I ‘m not as interested in Ed’s misapplication as I am with how many Preterist still look at Genesis 3, Romans 5,6 and 1 Cor 15 in a physical literal manner. I may not completely agree with Stephens’s method of interpretation but I think he is right to want to examine those sections as he has in this piece.

But I believe it should be with an eye toward the apocalyptic mindset albeit a historical one. That was the nuance of my post which is to draw attention to the similarities between the two forms of genre and how Paul seamlessly uses Adam in his work dealing with this subject.

I think Stephen is on to something but just hasn’t developed the proper hermeneutic method to explain it. He too is toying with it in the literalistic scientific manner which is going to severely limit dealing with apocalyptic language accurately.


Ransom's picture

I am the anti-literalistic/scientific-method guy! My whole point is that you cannot look at the Bible in literalistic/scientific terms, or else you come away thinking that it is all bunk. You have to get into the Sitz im Leben and take the Bible on its own terms. This essay was meant to make Christians uncomfortable with assuming that our modern twenty-first-century mindsets will get us to the truth of what was written in the Bible.

However, the only way we can get into the author's minds is to study history and ancient literature as we understand it. Genesis is not "apocalyptic" any more than 1 Chronicles. It provides the vocabulary to which certain apocalyptic literature alludes, but it is frightfully anachronistic to call Genesis "apocalyptic" in genre.

Starlight's picture


I will have to somewhat debate the genre of Genesis with you. Apocalyptic may not be the best description of the form of literature with which to describe Genesis as it seems to follow its own form. Poetic, symbolic, metaphorical may be more appropriate but it’s definitely not straight narrative literature. I think in my post to you earlier I described the complexity of Genesis so that most anyone could see that it is a very special form of literature. Call it what you may but it is not even close to straight historic literature which means that it calls for special evaluation. Especially so since Paul and John utilize it’s metaphors in a manner which are consistent with this special genre.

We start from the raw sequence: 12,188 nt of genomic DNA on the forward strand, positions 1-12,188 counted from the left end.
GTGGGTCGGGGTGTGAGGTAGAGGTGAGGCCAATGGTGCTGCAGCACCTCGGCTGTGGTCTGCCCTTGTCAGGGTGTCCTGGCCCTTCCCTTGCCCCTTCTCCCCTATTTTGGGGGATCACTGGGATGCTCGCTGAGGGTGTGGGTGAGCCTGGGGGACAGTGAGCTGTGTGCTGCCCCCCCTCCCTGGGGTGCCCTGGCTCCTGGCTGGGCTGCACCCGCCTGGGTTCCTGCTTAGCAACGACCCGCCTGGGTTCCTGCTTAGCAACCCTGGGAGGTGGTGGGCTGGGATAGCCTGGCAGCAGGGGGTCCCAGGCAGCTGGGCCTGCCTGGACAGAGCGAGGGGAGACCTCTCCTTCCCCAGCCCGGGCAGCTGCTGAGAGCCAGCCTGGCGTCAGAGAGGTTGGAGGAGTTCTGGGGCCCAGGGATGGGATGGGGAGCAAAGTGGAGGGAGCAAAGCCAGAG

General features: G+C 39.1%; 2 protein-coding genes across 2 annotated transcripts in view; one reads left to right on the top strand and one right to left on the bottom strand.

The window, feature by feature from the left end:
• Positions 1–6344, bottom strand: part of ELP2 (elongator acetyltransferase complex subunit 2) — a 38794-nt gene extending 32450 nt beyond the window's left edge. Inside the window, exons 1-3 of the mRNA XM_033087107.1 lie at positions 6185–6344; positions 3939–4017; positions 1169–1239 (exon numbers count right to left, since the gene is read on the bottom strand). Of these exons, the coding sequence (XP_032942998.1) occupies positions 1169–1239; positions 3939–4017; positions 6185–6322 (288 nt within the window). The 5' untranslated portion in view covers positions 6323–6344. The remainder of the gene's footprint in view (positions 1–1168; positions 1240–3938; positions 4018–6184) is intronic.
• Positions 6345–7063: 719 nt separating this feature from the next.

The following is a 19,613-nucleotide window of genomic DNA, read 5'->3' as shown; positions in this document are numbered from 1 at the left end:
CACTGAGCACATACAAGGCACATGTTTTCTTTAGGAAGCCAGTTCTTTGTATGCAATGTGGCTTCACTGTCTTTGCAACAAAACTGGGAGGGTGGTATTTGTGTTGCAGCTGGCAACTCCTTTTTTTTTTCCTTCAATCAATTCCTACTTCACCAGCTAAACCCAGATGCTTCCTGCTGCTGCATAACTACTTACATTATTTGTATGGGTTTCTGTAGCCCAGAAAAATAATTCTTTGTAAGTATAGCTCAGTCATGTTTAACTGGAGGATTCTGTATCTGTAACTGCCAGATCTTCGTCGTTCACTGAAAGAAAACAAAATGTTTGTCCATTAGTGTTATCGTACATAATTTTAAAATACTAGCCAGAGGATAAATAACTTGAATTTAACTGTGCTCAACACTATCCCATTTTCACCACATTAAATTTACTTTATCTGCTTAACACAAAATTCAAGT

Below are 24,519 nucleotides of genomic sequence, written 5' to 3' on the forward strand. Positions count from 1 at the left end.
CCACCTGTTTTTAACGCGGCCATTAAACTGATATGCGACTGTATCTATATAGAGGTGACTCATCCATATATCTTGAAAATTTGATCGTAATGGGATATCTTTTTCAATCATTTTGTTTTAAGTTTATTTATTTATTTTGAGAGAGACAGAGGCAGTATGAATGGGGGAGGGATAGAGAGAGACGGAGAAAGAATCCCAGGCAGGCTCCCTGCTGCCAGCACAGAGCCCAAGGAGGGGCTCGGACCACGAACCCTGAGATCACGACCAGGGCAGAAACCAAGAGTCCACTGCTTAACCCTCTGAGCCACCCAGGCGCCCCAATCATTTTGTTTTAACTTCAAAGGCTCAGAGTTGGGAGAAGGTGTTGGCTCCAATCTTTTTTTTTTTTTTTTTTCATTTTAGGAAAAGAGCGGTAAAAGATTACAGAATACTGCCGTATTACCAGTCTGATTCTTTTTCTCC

I mentioned Paul’s comparison of Adam in 1 Cor 15 with the twinkling of eyes and John uses the tree of life and curse. There are other examples as well, especially the long lives of the Seth lineage and the corresponding numeral values applied to Abraham, Issaac and Jacob rendering the age of Joseph to be 110 years. Check out my article here on PP titled “East of Eden to read about that feature. I especially believe it also uses numerology to denote the special 100 year meaning of life spans that are picked up by Isaiah 65 denoting eternal meanings. Consider the birth of Isaac the seed of Abrahams promise was born at the age of 100. These ideas are picked up by the Jewish writings of Jubilees and others which lend credence to that understanding.

I don’t believe you can postulate your discussion concerning Romans 5,6 without properly recognizing these indicators of this special language. Otherwise your position invites the anachronistic rendering that you imply toward me.



Ransom's picture


Please read my clarification comment on the main article page. I definitely think that Genesis is complex literature, and definitely not "straight historic literature".

Sam's picture


I will stand with the Roman Catholics on this.